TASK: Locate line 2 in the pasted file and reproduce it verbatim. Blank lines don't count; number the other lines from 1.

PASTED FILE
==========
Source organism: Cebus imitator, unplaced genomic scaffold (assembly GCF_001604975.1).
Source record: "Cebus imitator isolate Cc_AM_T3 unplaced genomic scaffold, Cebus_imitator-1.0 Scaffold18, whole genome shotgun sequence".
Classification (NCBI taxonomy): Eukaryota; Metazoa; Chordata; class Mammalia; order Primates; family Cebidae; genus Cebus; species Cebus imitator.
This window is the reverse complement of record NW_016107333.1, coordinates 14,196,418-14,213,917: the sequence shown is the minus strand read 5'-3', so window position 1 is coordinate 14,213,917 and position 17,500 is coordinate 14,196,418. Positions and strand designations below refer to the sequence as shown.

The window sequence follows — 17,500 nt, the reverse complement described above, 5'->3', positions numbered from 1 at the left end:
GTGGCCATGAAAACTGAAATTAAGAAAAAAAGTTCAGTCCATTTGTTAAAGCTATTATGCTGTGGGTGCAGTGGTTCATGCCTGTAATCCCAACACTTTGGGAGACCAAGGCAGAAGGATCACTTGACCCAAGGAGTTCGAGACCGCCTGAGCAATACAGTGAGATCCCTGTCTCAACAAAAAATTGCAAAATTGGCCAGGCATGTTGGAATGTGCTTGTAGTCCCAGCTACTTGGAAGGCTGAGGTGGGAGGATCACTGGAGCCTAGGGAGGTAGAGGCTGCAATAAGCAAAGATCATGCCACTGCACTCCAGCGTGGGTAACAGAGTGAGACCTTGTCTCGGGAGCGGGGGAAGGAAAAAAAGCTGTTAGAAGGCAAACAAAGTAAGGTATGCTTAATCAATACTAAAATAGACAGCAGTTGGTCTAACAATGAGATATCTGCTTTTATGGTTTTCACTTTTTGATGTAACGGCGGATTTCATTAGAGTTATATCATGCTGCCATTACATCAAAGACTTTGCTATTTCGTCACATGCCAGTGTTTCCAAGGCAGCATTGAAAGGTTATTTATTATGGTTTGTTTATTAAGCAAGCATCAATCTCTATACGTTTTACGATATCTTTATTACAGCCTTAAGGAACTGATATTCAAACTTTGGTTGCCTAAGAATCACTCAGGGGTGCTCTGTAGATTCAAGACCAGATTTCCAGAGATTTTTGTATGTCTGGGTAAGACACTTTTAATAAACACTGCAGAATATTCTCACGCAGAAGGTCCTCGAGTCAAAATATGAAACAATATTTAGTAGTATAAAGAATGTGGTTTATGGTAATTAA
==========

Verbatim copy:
Source record: "Cebus imitator isolate Cc_AM_T3 unplaced genomic scaffold, Cebus_imitator-1.0 Scaffold18, whole genome shotgun sequence".